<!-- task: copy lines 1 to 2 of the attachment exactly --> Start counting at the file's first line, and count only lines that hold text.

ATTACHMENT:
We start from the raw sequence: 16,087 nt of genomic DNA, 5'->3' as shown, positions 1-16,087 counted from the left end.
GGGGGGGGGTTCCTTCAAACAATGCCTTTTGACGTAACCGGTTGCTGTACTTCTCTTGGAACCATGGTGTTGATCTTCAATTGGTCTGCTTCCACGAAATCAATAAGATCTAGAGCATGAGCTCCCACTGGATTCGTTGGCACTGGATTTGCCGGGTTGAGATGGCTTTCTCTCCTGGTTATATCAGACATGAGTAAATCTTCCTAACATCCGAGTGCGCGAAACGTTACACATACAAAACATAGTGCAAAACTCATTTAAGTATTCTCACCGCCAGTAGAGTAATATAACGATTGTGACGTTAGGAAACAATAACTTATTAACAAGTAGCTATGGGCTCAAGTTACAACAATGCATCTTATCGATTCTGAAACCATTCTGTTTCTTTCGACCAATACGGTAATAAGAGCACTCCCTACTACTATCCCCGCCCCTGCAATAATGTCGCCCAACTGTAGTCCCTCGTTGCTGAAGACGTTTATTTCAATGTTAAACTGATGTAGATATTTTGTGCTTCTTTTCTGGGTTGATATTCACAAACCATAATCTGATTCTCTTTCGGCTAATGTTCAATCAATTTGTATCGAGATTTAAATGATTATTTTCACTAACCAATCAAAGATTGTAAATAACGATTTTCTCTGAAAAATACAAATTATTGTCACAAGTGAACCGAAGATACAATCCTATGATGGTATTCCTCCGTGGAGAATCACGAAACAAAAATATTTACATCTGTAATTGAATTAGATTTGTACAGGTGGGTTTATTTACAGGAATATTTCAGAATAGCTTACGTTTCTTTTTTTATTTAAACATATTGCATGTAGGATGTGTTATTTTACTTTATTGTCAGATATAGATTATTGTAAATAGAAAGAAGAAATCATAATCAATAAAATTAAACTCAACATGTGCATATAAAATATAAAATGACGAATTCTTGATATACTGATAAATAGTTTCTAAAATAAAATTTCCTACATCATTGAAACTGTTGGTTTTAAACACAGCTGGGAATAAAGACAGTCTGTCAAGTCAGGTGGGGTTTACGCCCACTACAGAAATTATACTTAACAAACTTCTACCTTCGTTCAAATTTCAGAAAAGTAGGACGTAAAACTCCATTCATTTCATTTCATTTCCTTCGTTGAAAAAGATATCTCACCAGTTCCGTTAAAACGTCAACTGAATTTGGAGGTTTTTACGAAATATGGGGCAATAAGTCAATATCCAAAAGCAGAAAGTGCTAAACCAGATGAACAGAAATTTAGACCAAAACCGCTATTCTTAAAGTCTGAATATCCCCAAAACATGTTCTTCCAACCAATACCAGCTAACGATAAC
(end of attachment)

We start from the raw sequence: 16,087 nt of genomic DNA, 5'->3' as shown, positions 1-16,087 counted from the left end.
GGGGGGGGGTTCCTTCAAACAATGCCTTTTGACGTAACCGGTTGCTGTACTTCTCTTGGAACCATGGTGTTGATCTTCAATTGGTCTGCTTCCACGAAATCAATAAGATCTAGAGCATGAGCTCCCACTGGATTCGTTGGCACTGGATTTGCCGGGTTGAGATGGCTTTCTCTCCTGGTTATATCAGACATGAGTAAATCTTCCTAACATCCGAGTGCGCGAAACGTTACACATACAAAACATAGTGCAAAACTCATTTAAGTATTCTCACCGCCAGTAGAGTAATATAACGATTGTGACGTTAGGAAACAATAACTTATTAACAAGTAGCTATGGGCTCAAGTTACAACAATGCATCTTATCGATTCTGAAACCATTCTGTTTCTTTCGACCAATACGGTAATAAGAGCACTCCCTACTACTATCCCCGCCCCTGCAATAATGTCGCCCAACTGTAGTCCCTCGTTGCTGAAGACGTTTATTTCAATGTTAAACTGATGTAGATATTTTGTGCTTCTTTTCTGGGTTGATATTCACAAACCATAATCTGATTCTCTTTCGGCTAATGTTCAATCAATTTGTATCGAGATTTAAATGATTATTTTCACTAACCAATCAAAGATTGTAAATAACGATTTTCTCTGAAAAATACAAATTATTGTCACAAGTGAACCGAAGATACAATCCTATGATGGTATTCCTCCGTGGAGAATCACGAAACAAAAATATTTACATCTGTAATTGAATTAGATTTGTACAGGTGGGTTTATTTACAGGAATATTTCAGAATAGCTTACGTTTCTTTTTTTATTTAAACATATTGCATGTAGGATGTGTTATTTTACTTTATTGTCAGATATAGATTATTGTAAATAGAAAGAAGAAATCATAATCAATAAAATTAAACTCAACATGTGCATATAAAATATAAAATGACGAATTCTTGATATACTGATAAATAGTTTCTAAAATAAAATTTCCTACATCATTGAAACTGTTGGTTTTAAACACAGCTGGGAATAAAGACAGTCTGTCAAGTCAGGTGGGGTTTACGCCCACTACAGAAATTATACTTAACAAACTTCTACCTTCGTTCAAATTTCAGAAAAGTAGGACGTAAAACTCCATTCATTTCATTTCATTTCCTTCGTTGAAAAAGATATCTCACCAGTTCCGTTAAAACGTCAACTGAATTTGGAGGTTTTTACGAAATATGGGGCAATAAGTCAATATCCAAAAGCAGAAAGTGCTAAACCAGATGAACAGAAATTTAGACCAAAACCGCTATTCTTAAAGTCTGAATATCCCCAAAACATGTTCTTCCAACCAATACCAGCTAACGATAAC